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What could go right
Do you use the regret test for big decisions in your life? As in, “If I don’t do this thing, what are the chances I’ll regret it in 20 years?” It’s a helpful exercise for pushing past the distraction of immediate gratification and anticipating needs deep into the future, but it also foregrounds scarcity rather than abundance.
Just look at the name. In referring to it as the regret test, rather than, say, the map of possibility, we’re playing into fear-based motivation. We’re admitting that we’re afraid of missing out on a good time or a payday or another life-changing experience if we make a wrong move, all of which is possible.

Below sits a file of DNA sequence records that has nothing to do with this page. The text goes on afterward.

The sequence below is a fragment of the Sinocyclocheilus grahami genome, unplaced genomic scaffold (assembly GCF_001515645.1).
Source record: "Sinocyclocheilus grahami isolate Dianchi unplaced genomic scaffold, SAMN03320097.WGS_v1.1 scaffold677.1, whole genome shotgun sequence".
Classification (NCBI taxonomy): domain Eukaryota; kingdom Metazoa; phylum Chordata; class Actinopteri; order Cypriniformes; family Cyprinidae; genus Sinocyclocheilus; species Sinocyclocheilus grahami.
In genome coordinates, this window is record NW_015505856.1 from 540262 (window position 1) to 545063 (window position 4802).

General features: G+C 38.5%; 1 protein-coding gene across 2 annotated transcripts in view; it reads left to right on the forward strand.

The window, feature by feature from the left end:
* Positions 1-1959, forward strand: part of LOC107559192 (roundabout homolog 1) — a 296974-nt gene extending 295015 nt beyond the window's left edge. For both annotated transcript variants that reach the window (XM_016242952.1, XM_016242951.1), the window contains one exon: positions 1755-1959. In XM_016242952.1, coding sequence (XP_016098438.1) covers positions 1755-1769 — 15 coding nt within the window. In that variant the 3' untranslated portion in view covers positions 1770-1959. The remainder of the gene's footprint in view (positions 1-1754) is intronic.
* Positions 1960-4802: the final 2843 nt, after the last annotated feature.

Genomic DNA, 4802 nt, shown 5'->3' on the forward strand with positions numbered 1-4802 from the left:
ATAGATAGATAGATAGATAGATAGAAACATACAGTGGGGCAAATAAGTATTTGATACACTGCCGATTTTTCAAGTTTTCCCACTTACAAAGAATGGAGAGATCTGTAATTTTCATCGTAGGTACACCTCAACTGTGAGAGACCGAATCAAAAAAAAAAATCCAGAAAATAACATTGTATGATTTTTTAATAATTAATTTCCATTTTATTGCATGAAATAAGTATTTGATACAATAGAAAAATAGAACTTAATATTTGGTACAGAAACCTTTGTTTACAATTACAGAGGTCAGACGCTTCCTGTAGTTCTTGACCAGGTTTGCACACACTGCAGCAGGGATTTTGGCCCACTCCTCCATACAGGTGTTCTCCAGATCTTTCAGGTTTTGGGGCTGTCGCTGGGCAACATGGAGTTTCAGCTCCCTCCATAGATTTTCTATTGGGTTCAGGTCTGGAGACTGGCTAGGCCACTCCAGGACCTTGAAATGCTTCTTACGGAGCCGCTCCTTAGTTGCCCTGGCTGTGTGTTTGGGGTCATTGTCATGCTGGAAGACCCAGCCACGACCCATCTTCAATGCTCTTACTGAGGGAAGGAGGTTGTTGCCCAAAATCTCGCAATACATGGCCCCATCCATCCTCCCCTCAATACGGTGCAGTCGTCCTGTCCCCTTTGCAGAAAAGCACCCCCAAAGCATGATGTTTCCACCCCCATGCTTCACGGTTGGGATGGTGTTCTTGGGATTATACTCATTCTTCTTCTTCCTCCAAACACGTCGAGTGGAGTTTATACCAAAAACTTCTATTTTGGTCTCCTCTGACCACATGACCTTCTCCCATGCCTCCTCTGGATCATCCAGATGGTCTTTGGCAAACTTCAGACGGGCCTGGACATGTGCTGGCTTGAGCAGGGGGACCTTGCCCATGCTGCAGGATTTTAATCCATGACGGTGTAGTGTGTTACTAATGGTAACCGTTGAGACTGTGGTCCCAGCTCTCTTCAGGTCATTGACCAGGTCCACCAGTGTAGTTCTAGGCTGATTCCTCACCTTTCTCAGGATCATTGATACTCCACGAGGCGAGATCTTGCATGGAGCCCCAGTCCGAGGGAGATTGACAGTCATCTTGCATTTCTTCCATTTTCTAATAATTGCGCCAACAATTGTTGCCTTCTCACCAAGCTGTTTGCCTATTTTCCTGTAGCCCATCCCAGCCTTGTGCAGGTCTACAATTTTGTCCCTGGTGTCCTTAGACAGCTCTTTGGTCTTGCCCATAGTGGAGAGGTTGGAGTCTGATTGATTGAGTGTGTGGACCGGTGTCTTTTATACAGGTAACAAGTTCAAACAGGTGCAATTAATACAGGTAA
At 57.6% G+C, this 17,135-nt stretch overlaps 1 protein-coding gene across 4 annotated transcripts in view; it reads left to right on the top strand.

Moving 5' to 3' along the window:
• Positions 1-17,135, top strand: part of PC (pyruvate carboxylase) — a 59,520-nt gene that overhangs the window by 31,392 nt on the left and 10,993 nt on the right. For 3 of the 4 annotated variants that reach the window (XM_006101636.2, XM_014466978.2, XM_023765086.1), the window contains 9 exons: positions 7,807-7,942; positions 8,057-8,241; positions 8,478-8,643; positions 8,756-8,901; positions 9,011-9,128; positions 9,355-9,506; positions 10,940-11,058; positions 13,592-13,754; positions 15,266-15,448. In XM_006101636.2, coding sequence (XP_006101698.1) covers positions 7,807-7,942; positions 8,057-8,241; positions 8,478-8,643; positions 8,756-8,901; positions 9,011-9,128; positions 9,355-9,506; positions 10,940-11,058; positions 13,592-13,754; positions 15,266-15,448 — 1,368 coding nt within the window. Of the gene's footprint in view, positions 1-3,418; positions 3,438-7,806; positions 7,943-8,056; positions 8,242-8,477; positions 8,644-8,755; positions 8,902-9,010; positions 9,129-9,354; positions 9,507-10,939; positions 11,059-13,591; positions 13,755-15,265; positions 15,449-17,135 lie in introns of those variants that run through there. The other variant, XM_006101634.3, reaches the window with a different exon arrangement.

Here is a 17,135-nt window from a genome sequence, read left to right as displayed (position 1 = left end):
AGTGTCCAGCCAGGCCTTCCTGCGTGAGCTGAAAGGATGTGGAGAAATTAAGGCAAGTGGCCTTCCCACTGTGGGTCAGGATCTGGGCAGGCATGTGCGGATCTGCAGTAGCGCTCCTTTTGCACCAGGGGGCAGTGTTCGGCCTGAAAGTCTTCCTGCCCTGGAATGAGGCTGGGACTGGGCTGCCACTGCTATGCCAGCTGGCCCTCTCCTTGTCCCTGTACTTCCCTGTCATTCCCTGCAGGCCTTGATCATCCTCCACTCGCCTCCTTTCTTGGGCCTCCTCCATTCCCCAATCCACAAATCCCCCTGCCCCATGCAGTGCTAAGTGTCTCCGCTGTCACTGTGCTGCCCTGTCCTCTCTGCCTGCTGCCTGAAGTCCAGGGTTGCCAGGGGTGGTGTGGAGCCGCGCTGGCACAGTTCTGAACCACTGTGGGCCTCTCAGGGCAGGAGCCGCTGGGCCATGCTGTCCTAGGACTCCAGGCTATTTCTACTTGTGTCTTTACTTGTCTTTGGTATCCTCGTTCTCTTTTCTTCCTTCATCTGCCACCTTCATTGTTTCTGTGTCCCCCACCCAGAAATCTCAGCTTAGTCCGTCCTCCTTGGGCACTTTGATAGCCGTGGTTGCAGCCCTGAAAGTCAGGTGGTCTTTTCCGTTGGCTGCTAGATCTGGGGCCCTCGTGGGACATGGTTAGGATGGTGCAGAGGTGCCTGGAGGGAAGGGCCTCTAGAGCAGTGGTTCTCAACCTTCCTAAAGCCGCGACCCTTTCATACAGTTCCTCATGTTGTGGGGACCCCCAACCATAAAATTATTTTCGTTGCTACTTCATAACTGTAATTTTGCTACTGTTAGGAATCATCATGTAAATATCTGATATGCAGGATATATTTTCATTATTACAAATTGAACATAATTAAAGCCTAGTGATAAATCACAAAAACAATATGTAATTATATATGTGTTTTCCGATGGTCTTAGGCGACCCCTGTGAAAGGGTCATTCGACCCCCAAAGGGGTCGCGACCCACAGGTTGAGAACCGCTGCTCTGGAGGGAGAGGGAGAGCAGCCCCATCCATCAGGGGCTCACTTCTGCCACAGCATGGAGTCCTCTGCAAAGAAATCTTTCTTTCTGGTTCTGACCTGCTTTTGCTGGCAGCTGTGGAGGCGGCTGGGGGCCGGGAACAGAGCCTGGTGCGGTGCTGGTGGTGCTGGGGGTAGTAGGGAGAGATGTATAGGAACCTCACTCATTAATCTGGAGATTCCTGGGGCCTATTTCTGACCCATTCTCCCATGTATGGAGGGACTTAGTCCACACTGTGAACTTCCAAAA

Cheryl Strayed, in her capacity as Dear Sugar, assures readers that any choice “will contain some loss” and clarity about what you stand to lose may not set in until years down the road. Even with the most meticulous calculations, the only way to really know what we’ll lose or gain is to get on with the decision.
But if we make that decision from a position of what could go right rather than what could go wrong, we reveal what we really want our future to look like, and the choice becomes clearer. It becomes less about the correct or safe or optimized decision and more about the authentic decision.
So what’ll it be? Do you want to close a door to insulate yourself from the things that scare you or do you want to open a door that gets you closer to who you want to be?